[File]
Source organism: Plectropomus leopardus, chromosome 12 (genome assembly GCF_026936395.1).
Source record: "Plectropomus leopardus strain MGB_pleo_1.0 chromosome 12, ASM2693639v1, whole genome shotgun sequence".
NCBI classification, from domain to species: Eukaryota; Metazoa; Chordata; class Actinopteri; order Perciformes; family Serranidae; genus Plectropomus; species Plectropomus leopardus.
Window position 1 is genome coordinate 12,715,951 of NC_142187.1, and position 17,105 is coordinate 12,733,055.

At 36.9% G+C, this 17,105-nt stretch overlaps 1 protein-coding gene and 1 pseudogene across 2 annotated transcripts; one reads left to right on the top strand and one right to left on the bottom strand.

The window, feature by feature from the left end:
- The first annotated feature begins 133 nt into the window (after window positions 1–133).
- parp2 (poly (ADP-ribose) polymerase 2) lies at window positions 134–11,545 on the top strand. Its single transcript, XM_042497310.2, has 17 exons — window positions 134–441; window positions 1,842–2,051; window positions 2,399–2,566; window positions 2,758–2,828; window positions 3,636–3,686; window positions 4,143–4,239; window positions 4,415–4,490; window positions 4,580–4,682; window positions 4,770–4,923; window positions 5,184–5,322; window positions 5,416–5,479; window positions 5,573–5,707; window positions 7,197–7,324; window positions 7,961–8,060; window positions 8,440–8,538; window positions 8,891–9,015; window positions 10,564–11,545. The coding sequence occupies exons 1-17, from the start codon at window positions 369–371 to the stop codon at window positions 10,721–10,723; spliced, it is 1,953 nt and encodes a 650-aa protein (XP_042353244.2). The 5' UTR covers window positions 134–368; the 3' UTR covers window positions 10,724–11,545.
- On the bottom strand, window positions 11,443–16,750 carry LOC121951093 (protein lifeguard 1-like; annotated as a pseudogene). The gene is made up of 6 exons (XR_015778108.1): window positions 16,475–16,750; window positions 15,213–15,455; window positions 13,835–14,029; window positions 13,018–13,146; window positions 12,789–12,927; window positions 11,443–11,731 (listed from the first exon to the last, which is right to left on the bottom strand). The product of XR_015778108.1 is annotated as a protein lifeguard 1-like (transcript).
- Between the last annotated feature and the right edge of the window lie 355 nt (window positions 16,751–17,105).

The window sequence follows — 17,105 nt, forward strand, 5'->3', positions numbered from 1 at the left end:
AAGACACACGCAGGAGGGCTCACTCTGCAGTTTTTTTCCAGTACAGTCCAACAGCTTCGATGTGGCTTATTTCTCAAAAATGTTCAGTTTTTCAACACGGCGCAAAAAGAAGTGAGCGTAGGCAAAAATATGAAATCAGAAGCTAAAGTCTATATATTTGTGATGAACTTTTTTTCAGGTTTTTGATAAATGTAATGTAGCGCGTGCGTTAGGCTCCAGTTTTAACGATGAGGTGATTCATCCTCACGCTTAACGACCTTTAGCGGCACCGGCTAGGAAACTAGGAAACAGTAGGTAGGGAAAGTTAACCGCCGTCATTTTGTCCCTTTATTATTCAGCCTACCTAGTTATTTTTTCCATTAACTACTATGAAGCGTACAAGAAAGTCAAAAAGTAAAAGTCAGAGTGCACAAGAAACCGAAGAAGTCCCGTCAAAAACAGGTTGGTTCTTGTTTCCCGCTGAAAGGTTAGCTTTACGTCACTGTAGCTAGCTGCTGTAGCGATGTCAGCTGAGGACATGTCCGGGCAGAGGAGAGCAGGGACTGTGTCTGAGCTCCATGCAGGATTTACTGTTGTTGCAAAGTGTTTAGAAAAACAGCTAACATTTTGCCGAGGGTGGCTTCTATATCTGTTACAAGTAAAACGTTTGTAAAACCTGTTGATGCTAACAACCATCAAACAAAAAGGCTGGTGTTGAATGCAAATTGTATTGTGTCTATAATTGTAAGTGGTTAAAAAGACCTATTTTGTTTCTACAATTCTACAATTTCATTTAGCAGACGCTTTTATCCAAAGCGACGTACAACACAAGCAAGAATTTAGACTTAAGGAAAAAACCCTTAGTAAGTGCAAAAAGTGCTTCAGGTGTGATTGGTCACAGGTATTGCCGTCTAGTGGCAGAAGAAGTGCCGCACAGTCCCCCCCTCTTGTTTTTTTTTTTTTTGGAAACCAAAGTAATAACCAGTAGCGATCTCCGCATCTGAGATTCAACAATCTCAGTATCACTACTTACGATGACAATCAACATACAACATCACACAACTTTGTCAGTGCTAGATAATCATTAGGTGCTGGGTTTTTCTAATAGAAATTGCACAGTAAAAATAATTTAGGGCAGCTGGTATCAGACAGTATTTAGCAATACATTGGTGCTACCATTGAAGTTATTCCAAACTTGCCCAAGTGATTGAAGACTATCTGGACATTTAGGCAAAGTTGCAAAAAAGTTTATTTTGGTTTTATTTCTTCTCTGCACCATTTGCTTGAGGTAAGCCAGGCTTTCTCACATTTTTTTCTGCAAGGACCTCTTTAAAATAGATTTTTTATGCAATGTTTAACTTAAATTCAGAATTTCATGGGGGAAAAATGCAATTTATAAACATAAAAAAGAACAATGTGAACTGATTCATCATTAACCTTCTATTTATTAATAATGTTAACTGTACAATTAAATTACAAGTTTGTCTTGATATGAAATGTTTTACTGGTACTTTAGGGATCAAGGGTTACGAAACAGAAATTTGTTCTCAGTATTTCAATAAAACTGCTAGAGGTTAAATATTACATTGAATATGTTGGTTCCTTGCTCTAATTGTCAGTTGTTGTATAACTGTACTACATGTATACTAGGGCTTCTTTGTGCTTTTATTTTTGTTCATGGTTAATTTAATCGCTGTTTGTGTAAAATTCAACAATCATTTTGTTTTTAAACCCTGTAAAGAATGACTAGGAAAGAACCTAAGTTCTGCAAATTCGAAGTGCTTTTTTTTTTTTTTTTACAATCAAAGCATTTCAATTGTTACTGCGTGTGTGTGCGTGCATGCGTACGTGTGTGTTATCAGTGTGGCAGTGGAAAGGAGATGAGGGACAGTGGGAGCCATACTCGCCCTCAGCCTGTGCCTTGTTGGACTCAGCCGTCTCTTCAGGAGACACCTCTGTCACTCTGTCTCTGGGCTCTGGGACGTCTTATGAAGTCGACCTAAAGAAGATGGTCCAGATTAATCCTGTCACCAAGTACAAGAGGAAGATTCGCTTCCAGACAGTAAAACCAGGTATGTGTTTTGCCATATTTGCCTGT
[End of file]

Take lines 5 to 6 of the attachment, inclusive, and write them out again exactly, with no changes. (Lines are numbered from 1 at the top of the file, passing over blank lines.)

At 36.9% G+C, this 17,105-nt stretch overlaps 1 protein-coding gene and 1 pseudogene across 2 annotated transcripts; one reads left to right on the top strand and one right to left on the bottom strand.

The window, feature by feature from the left end: